In an effort to better serve our community we are now offering home delivery options for members within our delivery zones. We will be delivering to Kennett Square and West Chester on Wednesdays and the Route 30 corridor on Thursdays. There is a $5 fee per delivery, but your delivery charge can be shared if you and a neighbor both have an order that week. Also check out our pick up points shown in blue below to avoid the charge.
Our cherry trees 4 years ago
‘Planting a tree is having hope for the future’
– Zac Heacock, in the field every Spring.
A tree, a garden, a flower, a shrub planted today reflects our optimism for tomorrow. We have been riffing on the idea for more than a few years and it’s an idea certainly worth sharing in these times. Let’s all make tomorrow a little brighter and enjoy the day we have by planting a garden. We are offering advice, compost, amendments, and plants for pick up in a socially distant fashion for no charge. Please reach out by email to schedule a stop in or phone call, together we can lean-in to uncertain times.
Here’s a plan. Find a sunny, not wet spot, 3 feet wide by 10-15 feet long. Using a shovel, scrape off existing sod (the top 1-2 inches) and pile it up in an out of the way spot. This will be added back after it has broken down and is a great ingredient for home-made compost. Next, stop by our farm with a couple of totes and a shovel and load your own compost from our garden mix. Spread the compost over the bed and add any homemade compost or well rotted material and spread evenly. Use your shovel to aerate the existing soil and lightly incorporate the compost by inserting your shovel fully into the ground and pulling back to lift, but not turn the soil. Work your way around the bed, repeating about every square foot. Next week come back to the farm and pick up some cool weather plants, sets, or seeds and a tote of top dressing. You will be set for a spring plot. Then, start your summer plot repeating the same process, having it ready to plant early May.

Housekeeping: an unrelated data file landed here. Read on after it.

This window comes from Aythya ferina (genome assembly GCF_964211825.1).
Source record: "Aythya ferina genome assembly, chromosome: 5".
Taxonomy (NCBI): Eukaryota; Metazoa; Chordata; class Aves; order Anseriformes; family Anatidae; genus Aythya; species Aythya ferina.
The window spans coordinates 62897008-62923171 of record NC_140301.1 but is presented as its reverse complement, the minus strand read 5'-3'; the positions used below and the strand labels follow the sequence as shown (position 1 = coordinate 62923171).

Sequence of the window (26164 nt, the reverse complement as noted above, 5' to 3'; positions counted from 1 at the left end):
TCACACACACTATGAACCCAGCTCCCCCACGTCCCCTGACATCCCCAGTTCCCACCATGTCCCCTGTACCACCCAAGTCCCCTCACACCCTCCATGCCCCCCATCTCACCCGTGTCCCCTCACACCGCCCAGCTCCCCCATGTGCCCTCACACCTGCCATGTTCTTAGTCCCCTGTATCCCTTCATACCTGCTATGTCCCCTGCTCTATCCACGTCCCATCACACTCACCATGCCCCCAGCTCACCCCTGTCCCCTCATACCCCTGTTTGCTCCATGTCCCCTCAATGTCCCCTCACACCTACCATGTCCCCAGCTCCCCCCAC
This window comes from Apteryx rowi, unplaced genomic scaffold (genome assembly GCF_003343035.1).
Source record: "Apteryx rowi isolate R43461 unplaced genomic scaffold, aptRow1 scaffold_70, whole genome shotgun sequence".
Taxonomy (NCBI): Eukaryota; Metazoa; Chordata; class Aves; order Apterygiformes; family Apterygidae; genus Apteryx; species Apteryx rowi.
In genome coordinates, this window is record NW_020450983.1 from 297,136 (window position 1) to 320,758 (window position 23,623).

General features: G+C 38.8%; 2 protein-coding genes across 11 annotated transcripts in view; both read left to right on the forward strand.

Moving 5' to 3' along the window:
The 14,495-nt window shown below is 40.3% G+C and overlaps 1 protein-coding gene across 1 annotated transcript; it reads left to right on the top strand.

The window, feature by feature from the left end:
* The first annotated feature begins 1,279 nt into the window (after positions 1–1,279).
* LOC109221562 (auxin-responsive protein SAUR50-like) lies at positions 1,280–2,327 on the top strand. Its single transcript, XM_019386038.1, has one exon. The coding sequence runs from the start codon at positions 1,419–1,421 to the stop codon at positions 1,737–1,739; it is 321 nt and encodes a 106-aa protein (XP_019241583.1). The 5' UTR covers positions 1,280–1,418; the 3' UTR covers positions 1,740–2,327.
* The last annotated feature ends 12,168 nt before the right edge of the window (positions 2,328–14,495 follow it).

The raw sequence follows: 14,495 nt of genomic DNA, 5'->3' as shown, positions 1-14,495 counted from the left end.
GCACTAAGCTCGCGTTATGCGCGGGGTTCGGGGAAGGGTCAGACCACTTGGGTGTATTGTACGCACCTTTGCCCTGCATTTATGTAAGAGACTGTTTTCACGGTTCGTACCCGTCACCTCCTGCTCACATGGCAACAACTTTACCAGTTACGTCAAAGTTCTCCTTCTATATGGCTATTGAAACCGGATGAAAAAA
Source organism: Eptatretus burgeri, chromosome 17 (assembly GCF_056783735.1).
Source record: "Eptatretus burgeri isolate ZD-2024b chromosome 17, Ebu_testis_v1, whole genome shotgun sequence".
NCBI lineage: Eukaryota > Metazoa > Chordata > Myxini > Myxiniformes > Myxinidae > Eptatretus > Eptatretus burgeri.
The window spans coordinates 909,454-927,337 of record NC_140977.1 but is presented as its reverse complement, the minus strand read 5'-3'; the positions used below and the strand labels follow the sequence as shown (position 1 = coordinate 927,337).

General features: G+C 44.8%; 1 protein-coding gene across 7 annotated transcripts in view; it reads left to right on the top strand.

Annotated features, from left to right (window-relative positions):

For success: Keep it small. Keep it close. Get good plant starts. Keep improving.
For folks with pots or an already started garden we’d be happy to guide you too.
Sow peas, spinach and onion sets this week. We also have a few two foot pine trees ready to plant, please give them a home.
February 22nd is a big day in a farmer’s timeline. It is the beginning of the 11 hour day and the threshold of when plants seem to wake up and begin to grow. To celebrate, we get to work sowing spring crops (kale, chard, parsley, celery, beets, broccoli, cabbage, cauliflower, lettuce) in flats in our greenhouse. Not everyone has access to a greenhouse, so we are planning a spring plug sale, featuring our cool weather favorites ready to plant the first week of April.
There are plenty of things a gardener can do in preparation for the growing season so that when the weather settles and the conditions are right you can hit your planting windows. I’ll be sharing some ideas for making your garden experience fruitful. If you have specific questions call me at 913-775-3711 for some advice and if you really want to create a plan, I’d be happy to schedule a visit to your garden in March.
This month find time to make homemade compost and cut back you perennial herbs and grasses. There is no wrong way to make compost. I would encourage any gardener to look around for appropriate ingredients and use a sunny afternoon to mix up a homemade batch. One easy place to find some bulk is in annually mulched beds. Many folks just layer wood chips on each spring, creating a mound of well-aged compost just underneath. So before you freshen up your mulch around the house this season, rake back the top layer and shovel out the carbon-rich soil that has accumulated around trees and shrubs. You will be sure to find lots of soil life and great ingredients for homemade compost. Add old shredded leaves, last season’s grass clippings, last year’s potting soil, and maybe your neighbor’s old lawn maintenance byproducts. A pile just 3ft x 3ft is a large enough to make a big difference. Assemble this in your garden now and in a month it will be ready to spread.